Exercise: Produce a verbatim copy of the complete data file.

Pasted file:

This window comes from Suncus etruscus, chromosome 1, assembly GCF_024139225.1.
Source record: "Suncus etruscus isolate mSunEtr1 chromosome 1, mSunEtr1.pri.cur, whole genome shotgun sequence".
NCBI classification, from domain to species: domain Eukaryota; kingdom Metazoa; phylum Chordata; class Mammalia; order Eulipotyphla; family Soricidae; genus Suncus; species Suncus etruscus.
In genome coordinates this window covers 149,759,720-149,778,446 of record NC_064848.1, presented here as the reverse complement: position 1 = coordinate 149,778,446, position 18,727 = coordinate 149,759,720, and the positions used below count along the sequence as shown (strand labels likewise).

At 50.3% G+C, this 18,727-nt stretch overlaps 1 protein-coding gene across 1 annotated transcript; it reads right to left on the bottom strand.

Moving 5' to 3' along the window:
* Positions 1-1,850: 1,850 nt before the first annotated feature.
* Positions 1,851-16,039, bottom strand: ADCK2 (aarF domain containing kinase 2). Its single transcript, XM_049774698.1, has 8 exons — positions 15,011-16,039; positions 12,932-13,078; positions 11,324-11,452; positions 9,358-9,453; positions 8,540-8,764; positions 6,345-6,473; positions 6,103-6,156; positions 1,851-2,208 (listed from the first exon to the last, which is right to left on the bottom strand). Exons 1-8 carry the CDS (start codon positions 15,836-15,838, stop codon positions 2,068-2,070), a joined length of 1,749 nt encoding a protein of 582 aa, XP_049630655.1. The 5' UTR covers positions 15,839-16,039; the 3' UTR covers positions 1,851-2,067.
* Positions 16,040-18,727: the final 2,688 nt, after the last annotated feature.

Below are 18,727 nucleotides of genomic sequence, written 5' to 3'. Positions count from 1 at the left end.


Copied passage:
This window comes from Suncus etruscus, chromosome 1, assembly GCF_024139225.1.
Source record: "Suncus etruscus isolate mSunEtr1 chromosome 1, mSunEtr1.pri.cur, whole genome shotgun sequence".
NCBI classification, from domain to species: domain Eukaryota; kingdom Metazoa; phylum Chordata; class Mammalia; order Eulipotyphla; family Soricidae; genus Suncus; species Suncus etruscus.
In genome coordinates this window covers 149,759,720-149,778,446 of record NC_064848.1, presented here as the reverse complement: position 1 = coordinate 149,778,446, position 18,727 = coordinate 149,759,720, and the positions used below count along the sequence as shown (strand labels likewise).

At 50.3% G+C, this 18,727-nt stretch overlaps 1 protein-coding gene across 1 annotated transcript; it reads right to left on the bottom strand.

Moving 5' to 3' along the window:
* Positions 1-1,850: 1,850 nt before the first annotated feature.
* Positions 1,851-16,039, bottom strand: ADCK2 (aarF domain containing kinase 2). Its single transcript, XM_049774698.1, has 8 exons — positions 15,011-16,039; positions 12,932-13,078; positions 11,324-11,452; positions 9,358-9,453; positions 8,540-8,764; positions 6,345-6,473; positions 6,103-6,156; positions 1,851-2,208 (listed from the first exon to the last, which is right to left on the bottom strand). Exons 1-8 carry the CDS (start codon positions 15,836-15,838, stop codon positions 2,068-2,070), a joined length of 1,749 nt encoding a protein of 582 aa, XP_049630655.1. The 5' UTR covers positions 15,839-16,039; the 3' UTR covers positions 1,851-2,067.
* Positions 16,040-18,727: the final 2,688 nt, after the last annotated feature.

Below are 18,727 nucleotides of genomic sequence, written 5' to 3'. Positions count from 1 at the left end.